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House of Representatives
Session of 2021 - 2022 Regular Session


Posted: December 3, 2020 10:33 AM
From: Representative Seth M. Grove and Rep. Dawn W. Keefer, Rep. Timothy J. O'Neal, Rep. Andrew Lewis
To: All House members
Subject: Financial Reform Package
No dollar collected by the state belongs to the government as each dollar collected came from hardworking taxpayers. Due to this fact, elected officials are called to be prudent stewards of taxpayer’s money.
In order to improve how the commonwealth handles taxpayer money, we plan to introduce legislation which would strengthen the following:
  • Rainy Day Fund,
  • General Fund Cash Flow
  • The Commonwealth’s Credit Rating
Additionally, this package will establish a collaborative process to analyze the state’s finances and better asses important financial information to improve the state’s budgeting.
Please join us and co-sponsor this legislation to improve how the commonwealth handles taxpayer money.

Document #1

Description: As Treasurer Torsella has testified, on several occasions, the state must borrow money from its special/restricted funds in order to make payments out of the General Fund.  This money must be paid back by the General Fund with interest.  As a result, despite borrowing from different parts of the state’s budget, the General Fund’s debt obligation increases.

While this may not seem to make much financial sense, the borrowing is currently necessary due to the schedule of payments coming out of the General Fund relative to when the state collects revenue.  However, the borrowing would not be necessary for the commonwealth if the state moved many of its restricted and special funds back into the General Fund.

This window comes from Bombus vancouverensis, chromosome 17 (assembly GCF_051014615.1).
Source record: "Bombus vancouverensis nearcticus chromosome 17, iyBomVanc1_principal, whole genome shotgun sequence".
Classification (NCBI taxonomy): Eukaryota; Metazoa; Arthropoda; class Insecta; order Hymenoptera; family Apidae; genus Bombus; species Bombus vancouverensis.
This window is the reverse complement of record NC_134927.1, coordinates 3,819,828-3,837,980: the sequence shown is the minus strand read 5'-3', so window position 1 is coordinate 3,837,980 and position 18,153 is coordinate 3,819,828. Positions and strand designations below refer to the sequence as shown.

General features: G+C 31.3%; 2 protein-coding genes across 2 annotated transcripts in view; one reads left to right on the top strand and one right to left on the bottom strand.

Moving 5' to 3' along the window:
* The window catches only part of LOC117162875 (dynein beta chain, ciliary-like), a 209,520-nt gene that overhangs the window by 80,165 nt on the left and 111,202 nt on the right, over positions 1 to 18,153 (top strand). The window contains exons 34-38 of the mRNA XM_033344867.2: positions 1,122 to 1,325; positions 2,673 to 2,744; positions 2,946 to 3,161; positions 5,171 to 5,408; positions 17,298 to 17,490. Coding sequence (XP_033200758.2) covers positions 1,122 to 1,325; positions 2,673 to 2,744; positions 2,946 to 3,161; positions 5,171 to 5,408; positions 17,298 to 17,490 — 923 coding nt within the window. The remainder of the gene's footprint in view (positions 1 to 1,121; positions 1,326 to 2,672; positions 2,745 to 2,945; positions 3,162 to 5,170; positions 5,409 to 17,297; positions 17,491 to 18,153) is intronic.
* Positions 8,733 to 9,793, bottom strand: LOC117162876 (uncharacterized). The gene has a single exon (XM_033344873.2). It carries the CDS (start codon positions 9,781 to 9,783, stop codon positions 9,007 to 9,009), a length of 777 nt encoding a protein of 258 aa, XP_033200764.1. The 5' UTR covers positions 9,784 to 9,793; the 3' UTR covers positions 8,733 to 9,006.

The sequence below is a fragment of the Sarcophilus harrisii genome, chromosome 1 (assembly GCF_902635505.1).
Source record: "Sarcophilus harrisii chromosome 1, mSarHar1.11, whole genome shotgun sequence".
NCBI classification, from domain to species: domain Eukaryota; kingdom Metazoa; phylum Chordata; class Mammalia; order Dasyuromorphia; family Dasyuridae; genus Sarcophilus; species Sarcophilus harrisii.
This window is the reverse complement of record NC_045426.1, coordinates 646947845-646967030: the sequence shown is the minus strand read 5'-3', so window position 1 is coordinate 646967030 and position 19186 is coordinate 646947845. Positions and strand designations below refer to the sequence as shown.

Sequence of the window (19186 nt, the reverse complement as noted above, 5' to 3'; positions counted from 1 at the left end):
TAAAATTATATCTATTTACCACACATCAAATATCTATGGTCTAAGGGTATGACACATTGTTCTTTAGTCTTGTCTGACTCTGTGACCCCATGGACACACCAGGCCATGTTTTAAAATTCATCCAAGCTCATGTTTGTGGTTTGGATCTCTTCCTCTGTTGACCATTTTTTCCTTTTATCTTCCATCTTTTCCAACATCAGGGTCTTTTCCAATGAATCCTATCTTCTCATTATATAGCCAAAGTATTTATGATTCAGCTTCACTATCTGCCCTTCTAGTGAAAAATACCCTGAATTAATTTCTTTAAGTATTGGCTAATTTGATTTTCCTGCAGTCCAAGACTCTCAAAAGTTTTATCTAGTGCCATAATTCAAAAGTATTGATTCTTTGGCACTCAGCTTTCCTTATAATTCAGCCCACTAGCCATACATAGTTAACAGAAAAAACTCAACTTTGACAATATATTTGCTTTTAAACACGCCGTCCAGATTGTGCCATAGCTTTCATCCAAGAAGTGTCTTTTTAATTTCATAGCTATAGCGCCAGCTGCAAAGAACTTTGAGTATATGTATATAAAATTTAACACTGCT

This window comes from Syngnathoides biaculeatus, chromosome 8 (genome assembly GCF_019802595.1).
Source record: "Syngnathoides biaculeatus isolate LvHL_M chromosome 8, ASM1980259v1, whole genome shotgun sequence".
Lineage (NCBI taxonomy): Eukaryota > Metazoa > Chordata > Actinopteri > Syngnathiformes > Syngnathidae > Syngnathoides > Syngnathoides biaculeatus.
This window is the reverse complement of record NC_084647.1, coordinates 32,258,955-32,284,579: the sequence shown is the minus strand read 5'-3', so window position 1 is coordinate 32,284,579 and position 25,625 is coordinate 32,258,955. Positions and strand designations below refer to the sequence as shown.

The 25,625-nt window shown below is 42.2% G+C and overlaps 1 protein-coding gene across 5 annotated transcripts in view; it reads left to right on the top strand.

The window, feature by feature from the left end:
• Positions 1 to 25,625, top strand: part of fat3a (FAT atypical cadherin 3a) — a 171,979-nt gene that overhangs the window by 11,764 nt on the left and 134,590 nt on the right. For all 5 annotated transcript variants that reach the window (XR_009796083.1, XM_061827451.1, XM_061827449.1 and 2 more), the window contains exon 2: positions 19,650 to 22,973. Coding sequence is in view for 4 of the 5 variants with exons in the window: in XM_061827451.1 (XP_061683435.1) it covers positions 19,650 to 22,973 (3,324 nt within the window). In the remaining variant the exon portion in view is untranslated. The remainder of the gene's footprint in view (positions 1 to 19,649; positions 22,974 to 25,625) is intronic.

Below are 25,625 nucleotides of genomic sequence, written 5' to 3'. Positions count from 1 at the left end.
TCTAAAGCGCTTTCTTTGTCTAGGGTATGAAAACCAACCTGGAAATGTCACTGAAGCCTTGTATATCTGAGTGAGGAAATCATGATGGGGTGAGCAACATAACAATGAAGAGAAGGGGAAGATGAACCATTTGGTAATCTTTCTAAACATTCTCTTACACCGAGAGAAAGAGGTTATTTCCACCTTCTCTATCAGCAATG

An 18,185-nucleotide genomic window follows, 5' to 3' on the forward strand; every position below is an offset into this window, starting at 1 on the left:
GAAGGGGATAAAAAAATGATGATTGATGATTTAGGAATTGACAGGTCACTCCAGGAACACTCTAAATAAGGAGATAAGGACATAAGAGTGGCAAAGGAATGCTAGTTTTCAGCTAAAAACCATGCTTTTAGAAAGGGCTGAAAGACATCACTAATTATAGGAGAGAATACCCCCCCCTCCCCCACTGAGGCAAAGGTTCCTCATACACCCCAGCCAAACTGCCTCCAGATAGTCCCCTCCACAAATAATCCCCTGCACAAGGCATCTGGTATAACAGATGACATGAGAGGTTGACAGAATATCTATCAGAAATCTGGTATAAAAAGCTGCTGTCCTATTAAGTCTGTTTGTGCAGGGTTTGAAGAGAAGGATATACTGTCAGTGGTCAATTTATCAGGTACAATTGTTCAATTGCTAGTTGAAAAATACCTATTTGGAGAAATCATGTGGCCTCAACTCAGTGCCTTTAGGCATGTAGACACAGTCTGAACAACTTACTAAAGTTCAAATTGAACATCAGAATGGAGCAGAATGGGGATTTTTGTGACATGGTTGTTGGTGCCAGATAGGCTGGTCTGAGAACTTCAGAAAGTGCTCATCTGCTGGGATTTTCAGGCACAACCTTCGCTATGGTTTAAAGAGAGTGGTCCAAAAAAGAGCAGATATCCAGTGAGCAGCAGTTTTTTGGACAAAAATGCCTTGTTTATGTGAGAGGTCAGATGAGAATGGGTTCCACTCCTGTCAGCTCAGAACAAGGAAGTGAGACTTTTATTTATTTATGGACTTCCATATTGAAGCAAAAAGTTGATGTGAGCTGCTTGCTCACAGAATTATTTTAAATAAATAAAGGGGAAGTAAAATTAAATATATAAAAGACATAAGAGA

In order to improve the cash flow of the General Fund and reduce future borrowing costs this bill, introduced by Representative Grove, would move several special funds back into the General Fund.  Under this legislation, the money would be transferred from a special fund back into the General Fund as a special or designated account.  This would significantly increase the amount of money in the General Fund to cover the fund’s obligations.

The legislation would also safeguard the existing disbursements from the fund and would not impact any current projects paid out of the fund.  Rather it focuses on preventing the need for a short-term cash infusion into the General Fund for future fiscal years. 

Document #2

Introduced as HB51

Description: This legislation, introduced by Representative O'Neal would amend the Commonwealth’s Constitution to require any surplus funds to be deposited into the state’s Rainy-Day Fund.  Deposits into the Rainy-Day Fund would continue until the state has saved an equivalent to 20% of the commonwealth’s total revenue collections.   Any surplus which exceeds the 20% may be appropriated by the General Assembly during the following fiscal year.  

In order for funds from the Rainy-Day fund to be used for state spending, either the state treasurer must loan money to the General Fund or the legislature must approve the expenditure by a 2/3rds vote.   While the amendment allows the state treasurer to loan up to 20% of the Rainy-Day Fund to meet potential cash flow problems within the General Fund, any loan must be repaid during the same fiscal year.

This amendment to the Pennsylvania Constitution would strengthen the Rainy-Day Fund which would raise our credit rating while leaving the state more prepared to handle a future recession.

Document #3

Introduced as HB52

Description: In order to improve how the state budgets taxpayer money this legislation, introduced by Representative Lewis would establish a State Council on Finances which would consist of 12 members.  These members would be the following individuals: